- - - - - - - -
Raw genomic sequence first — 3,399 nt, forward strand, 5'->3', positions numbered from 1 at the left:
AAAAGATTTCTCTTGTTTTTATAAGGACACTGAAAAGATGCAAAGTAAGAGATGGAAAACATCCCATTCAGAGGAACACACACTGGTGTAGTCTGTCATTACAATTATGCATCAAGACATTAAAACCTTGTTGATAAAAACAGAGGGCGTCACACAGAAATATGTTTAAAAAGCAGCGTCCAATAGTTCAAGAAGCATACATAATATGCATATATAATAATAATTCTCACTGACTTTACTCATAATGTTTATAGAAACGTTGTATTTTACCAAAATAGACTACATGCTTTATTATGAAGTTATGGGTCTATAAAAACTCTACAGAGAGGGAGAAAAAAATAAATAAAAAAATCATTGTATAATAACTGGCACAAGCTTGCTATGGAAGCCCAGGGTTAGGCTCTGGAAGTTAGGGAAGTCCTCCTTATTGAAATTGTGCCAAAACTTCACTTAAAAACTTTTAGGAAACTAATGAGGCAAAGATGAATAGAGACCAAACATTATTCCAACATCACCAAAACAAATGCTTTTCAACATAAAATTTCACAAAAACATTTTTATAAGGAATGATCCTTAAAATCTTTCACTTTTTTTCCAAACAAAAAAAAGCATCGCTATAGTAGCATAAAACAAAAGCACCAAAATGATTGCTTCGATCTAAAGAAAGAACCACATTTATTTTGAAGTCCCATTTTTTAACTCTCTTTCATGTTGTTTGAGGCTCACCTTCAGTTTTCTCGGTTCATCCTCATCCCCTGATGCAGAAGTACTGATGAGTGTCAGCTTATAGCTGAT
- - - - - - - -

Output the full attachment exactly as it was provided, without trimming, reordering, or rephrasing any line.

Raw genomic sequence first — 3,399 nt, forward strand, 5'->3', positions numbered from 1 at the left:
AAAAGATTTCTCTTGTTTTTATAAGGACACTGAAAAGATGCAAAGTAAGAGATGGAAAACATCCCATTCAGAGGAACACACACTGGTGTAGTCTGTCATTACAATTATGCATCAAGACATTAAAACCTTGTTGATAAAAACAGAGGGCGTCACACAGAAATATGTTTAAAAAGCAGCGTCCAATAGTTCAAGAAGCATACATAATATGCATATATAATAATAATTCTCACTGACTTTACTCATAATGTTTATAGAAACGTTGTATTTTACCAAAATAGACTACATGCTTTATTATGAAGTTATGGGTCTATAAAAACTCTACAGAGAGGGAGAAAAAAATAAATAAAAAAATCATTGTATAATAACTGGCACAAGCTTGCTATGGAAGCCCAGGGTTAGGCTCTGGAAGTTAGGGAAGTCCTCCTTATTGAAATTGTGCCAAAACTTCACTTAAAAACTTTTAGGAAACTAATGAGGCAAAGATGAATAGAGACCAAACATTATTCCAACATCACCAAAACAAATGCTTTTCAACATAAAATTTCACAAAAACATTTTTATAAGGAATGATCCTTAAAATCTTTCACTTTTTTTCCAAACAAAAAAAAGCATCGCTATAGTAGCATAAAACAAAAGCACCAAAATGATTGCTTCGATCTAAAGAAAGAACCACATTTATTTTGAAGTCCCATTTTTTAACTCTCTTTCATGTTGTTTGAGGCTCACCTTCAGTTTTCTCGGTTCATCCTCATCCCCTGATGCAGAAGTACTGATGAGTGTCAGCTTATAGCTGAT